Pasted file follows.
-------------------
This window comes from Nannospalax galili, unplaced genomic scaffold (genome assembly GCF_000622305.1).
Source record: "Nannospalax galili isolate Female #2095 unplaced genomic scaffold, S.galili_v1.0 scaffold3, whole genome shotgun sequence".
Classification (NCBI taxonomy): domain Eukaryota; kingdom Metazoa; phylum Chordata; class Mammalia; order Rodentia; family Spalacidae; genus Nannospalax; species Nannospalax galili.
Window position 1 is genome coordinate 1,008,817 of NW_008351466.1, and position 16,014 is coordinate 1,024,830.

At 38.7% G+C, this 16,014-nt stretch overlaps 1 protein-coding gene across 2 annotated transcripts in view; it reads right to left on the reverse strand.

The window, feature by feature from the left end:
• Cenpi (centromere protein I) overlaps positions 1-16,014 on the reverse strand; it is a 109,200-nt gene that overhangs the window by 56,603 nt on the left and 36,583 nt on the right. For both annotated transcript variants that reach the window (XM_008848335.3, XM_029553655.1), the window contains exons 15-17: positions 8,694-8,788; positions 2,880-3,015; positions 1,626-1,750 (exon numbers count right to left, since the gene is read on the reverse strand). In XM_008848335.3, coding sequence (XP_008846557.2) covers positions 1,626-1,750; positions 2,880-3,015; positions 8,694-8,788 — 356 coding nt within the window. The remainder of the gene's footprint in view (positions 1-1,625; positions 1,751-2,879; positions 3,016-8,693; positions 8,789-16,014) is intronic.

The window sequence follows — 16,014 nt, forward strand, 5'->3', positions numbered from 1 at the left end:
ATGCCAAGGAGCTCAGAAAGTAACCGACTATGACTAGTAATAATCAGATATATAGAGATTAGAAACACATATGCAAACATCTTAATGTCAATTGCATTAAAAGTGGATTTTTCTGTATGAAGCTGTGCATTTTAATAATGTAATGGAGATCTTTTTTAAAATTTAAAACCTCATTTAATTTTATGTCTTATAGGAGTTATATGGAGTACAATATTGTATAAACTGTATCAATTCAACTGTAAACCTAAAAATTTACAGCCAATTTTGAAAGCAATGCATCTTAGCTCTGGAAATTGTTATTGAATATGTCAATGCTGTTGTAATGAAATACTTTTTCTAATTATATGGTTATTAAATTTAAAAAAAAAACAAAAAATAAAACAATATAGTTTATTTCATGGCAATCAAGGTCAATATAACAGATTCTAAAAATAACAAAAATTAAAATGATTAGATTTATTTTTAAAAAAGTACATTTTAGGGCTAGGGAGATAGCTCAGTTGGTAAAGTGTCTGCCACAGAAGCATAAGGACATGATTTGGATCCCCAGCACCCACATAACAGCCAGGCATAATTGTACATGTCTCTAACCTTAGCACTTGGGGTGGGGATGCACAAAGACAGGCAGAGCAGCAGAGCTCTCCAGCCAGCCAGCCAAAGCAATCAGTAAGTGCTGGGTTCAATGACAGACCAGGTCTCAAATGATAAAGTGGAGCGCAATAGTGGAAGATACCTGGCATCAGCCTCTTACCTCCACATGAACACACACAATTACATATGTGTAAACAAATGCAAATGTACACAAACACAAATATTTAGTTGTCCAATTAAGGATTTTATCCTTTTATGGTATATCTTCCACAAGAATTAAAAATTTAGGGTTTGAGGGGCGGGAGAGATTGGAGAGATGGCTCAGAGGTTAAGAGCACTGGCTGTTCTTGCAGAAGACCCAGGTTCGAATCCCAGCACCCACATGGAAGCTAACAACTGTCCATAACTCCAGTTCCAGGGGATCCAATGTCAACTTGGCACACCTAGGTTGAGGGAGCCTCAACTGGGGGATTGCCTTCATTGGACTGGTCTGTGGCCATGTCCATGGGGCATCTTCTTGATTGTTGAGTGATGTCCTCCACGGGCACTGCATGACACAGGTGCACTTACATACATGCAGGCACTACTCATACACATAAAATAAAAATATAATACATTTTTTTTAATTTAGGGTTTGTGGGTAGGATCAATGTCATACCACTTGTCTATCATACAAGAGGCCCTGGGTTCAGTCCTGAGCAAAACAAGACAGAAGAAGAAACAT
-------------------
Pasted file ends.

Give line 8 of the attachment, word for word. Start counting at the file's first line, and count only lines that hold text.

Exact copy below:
The window sequence follows — 16,014 nt, forward strand, 5'->3', positions numbered from 1 at the left end: